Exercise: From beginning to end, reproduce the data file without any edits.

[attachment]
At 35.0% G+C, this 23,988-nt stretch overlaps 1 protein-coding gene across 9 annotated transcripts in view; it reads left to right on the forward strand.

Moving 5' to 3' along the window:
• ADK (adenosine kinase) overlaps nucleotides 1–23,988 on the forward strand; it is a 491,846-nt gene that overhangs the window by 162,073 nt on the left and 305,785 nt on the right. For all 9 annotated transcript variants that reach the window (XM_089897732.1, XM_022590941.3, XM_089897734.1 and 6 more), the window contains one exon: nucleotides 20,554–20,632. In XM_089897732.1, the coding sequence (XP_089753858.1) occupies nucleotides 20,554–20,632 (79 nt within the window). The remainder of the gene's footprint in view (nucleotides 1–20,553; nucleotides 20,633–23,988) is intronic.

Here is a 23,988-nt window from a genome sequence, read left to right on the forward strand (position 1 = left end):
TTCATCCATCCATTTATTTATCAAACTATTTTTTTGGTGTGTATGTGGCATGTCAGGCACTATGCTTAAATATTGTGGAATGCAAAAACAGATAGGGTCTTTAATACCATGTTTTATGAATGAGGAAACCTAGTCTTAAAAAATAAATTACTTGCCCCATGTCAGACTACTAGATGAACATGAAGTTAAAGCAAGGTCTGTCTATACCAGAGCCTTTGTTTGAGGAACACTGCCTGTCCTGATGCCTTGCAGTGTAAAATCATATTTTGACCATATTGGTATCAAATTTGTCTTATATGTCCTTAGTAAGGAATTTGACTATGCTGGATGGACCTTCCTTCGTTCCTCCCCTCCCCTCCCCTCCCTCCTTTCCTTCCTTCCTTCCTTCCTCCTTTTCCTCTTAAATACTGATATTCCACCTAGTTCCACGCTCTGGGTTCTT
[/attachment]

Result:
At 35.0% G+C, this 23,988-nt stretch overlaps 1 protein-coding gene across 9 annotated transcripts in view; it reads left to right on the forward strand.

Moving 5' to 3' along the window:
• ADK (adenosine kinase) overlaps nucleotides 1–23,988 on the forward strand; it is a 491,846-nt gene that overhangs the window by 162,073 nt on the left and 305,785 nt on the right. For all 9 annotated transcript variants that reach the window (XM_089897732.1, XM_022590941.3, XM_089897734.1 and 6 more), the window contains one exon: nucleotides 20,554–20,632. In XM_089897732.1, the coding sequence (XP_089753858.1) occupies nucleotides 20,554–20,632 (79 nt within the window). The remainder of the gene's footprint in view (nucleotides 1–20,553; nucleotides 20,633–23,988) is intronic.

Here is a 23,988-nt window from a genome sequence, read left to right on the forward strand (position 1 = left end):
TTCATCCATCCATTTATTTATCAAACTATTTTTTTGGTGTGTATGTGGCATGTCAGGCACTATGCTTAAATATTGTGGAATGCAAAAACAGATAGGGTCTTTAATACCATGTTTTATGAATGAGGAAACCTAGTCTTAAAAAATAAATTACTTGCCCCATGTCAGACTACTAGATGAACATGAAGTTAAAGCAAGGTCTGTCTATACCAGAGCCTTTGTTTGAGGAACACTGCCTGTCCTGATGCCTTGCAGTGTAAAATCATATTTTGACCATATTGGTATCAAATTTGTCTTATATGTCCTTAGTAAGGAATTTGACTATGCTGGATGGACCTTCCTTCGTTCCTCCCCTCCCCTCCCCTCCCTCCTTTCCTTCCTTCCTTCCTTCCTCCTTTTCCTCTTAAATACTGATATTCCACCTAGTTCCACGCTCTGGGTTCTT